Groups sued over pink-whistle ban
SEATTLE — A high school football referees association is suing Washington state youth athletic governing bodies over the use of pink whistles for a cancer charity.
The lawsuit filed Thursday in King County Superior Court alleges that the Washington Officials Association and the Washington Interscholastic Activities Association infringed on the First Amendment rights of the referees after they were barred from using pink whistles during a breast cancer awareness campaign in 2010 and disciplined for speaking out against the decision.
“It’s frustrating when you try to do something positive for the community and this much controversy surrounds it,” said Pacific Northwest Football Officials Association president Jeff Mattson. “There shouldn’t be any controversy at all.”
According to Mattson, referees of the Pacific Northwest Football Officials Association decided to use pink whistles last year to show support for the Susan G. Komen for the Cure foundation. He said that the uniform code did not specify what color the whistles needed to be.
But Mattson said the WOA changed the rules on the whistles during the football season. From there, the relationship between the referees and the WOA deteriorated. Last month, the governing body disciplined the referees by stripping their allocated playoff spots for the next two postseasons, and putting them on probation for speaking out on local sports blogs about the situation.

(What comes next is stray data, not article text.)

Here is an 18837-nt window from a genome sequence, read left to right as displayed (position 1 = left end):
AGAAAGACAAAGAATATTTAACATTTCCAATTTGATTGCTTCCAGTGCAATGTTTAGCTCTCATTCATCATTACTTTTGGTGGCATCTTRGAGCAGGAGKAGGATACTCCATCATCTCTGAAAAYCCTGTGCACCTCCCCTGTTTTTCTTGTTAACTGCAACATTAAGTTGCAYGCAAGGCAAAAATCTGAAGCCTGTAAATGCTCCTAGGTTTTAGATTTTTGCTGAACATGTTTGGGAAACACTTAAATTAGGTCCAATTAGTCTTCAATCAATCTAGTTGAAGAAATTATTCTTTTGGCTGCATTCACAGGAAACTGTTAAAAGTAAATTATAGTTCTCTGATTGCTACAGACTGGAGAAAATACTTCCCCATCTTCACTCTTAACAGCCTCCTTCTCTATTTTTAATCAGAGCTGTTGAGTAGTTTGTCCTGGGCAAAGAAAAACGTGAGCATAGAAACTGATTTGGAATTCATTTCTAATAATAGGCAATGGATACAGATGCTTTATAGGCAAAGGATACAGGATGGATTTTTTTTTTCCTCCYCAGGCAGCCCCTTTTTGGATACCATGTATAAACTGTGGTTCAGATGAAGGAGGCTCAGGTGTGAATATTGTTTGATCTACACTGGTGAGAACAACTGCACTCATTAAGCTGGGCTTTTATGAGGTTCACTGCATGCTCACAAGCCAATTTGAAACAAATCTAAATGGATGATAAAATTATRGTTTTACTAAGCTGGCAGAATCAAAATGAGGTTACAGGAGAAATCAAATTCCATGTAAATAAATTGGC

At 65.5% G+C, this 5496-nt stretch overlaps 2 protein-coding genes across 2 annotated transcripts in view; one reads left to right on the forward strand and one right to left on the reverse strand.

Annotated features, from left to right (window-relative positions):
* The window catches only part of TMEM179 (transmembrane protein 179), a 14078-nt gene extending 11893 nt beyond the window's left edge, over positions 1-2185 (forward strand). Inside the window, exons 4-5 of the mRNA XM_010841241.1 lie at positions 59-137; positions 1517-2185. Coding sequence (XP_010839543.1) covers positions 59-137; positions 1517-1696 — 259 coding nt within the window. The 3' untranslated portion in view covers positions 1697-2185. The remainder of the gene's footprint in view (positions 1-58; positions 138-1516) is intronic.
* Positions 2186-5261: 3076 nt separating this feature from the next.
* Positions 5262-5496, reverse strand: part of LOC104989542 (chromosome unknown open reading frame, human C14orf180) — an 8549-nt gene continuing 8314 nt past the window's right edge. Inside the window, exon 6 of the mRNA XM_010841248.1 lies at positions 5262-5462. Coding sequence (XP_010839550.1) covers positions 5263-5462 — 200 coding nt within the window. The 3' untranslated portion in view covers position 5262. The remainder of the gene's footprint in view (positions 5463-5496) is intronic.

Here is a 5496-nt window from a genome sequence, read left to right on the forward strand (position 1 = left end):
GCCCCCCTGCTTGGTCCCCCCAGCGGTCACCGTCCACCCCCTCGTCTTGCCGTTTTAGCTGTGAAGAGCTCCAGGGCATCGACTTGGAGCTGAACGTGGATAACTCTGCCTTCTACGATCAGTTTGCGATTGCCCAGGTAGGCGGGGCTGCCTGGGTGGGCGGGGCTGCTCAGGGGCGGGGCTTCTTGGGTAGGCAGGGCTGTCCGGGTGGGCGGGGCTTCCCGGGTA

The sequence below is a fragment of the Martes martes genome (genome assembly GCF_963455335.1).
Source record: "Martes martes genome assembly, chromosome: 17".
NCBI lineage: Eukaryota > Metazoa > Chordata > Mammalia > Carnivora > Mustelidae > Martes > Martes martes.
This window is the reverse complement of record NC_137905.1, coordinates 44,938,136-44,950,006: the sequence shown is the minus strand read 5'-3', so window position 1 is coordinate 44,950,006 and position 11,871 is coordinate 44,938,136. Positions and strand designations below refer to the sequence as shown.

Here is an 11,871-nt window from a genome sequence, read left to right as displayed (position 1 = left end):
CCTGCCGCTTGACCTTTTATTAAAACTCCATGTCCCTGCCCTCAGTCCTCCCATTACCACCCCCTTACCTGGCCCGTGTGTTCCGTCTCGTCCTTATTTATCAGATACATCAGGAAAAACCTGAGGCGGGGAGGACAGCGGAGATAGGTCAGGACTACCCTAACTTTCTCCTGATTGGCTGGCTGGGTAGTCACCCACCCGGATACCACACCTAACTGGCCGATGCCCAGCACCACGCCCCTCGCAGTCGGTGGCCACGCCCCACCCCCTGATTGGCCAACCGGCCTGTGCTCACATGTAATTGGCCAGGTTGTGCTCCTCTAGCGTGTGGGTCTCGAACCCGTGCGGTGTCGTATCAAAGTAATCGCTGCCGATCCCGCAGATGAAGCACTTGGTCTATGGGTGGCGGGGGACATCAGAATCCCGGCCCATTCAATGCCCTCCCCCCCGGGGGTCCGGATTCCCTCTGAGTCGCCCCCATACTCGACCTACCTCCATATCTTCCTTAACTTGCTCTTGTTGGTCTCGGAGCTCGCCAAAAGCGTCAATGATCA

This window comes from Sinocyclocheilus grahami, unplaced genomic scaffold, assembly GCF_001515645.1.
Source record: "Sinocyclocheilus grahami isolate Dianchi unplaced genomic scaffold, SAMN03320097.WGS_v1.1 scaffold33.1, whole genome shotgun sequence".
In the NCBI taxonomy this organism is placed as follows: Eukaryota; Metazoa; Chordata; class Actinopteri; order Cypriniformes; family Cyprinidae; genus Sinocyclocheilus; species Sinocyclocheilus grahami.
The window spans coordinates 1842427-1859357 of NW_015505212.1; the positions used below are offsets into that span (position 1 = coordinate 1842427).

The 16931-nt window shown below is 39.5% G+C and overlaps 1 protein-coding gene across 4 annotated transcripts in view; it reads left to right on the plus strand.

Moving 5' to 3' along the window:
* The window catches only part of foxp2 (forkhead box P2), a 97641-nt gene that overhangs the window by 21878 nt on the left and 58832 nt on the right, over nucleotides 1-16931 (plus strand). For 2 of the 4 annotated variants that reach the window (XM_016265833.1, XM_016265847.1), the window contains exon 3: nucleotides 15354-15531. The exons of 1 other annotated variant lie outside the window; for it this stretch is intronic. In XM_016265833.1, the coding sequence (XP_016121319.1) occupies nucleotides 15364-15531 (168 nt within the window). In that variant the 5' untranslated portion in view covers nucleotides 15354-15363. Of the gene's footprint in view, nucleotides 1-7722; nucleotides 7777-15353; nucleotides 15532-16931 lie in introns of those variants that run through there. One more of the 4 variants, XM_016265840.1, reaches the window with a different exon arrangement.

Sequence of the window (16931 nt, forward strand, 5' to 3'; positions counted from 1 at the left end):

Phone and email messages left with the WOA were not returned Friday.
WIAA spokesman Conor Laffey declined to comment on the pending litigation, but added that the organization strives to prevent student athletics from being affected.
Mattson said that stripping the playoff spots stings for many referees who work for years to be awarded one of those slots. Many referees officiate youth games because they love the football, Mattson added.
“All we want to do is give back to the community,” Mattson said. “We give back through officiating.”
He added the pink whistle campaign raised more than $4,700.
Mattson said the referees thought a lawsuit was the best option they had to respond to the disciplinary action. They could have taken the punishment from the WOA, he said, but they felt it was unfair. They also considered striking, but that was ruled out because it would affect the games, he said.
The lawsuit seeks that the WOA rescind its disciplinary action and prevent any more rule-making in the middle of seasons. Part of the lawsuit also aims at breaking up “the monopoly” between the WIAA and WOA, Mattson said. He said that any official who wants to work high school or middle school sports has to be a member of the WOA, something he said was unfair.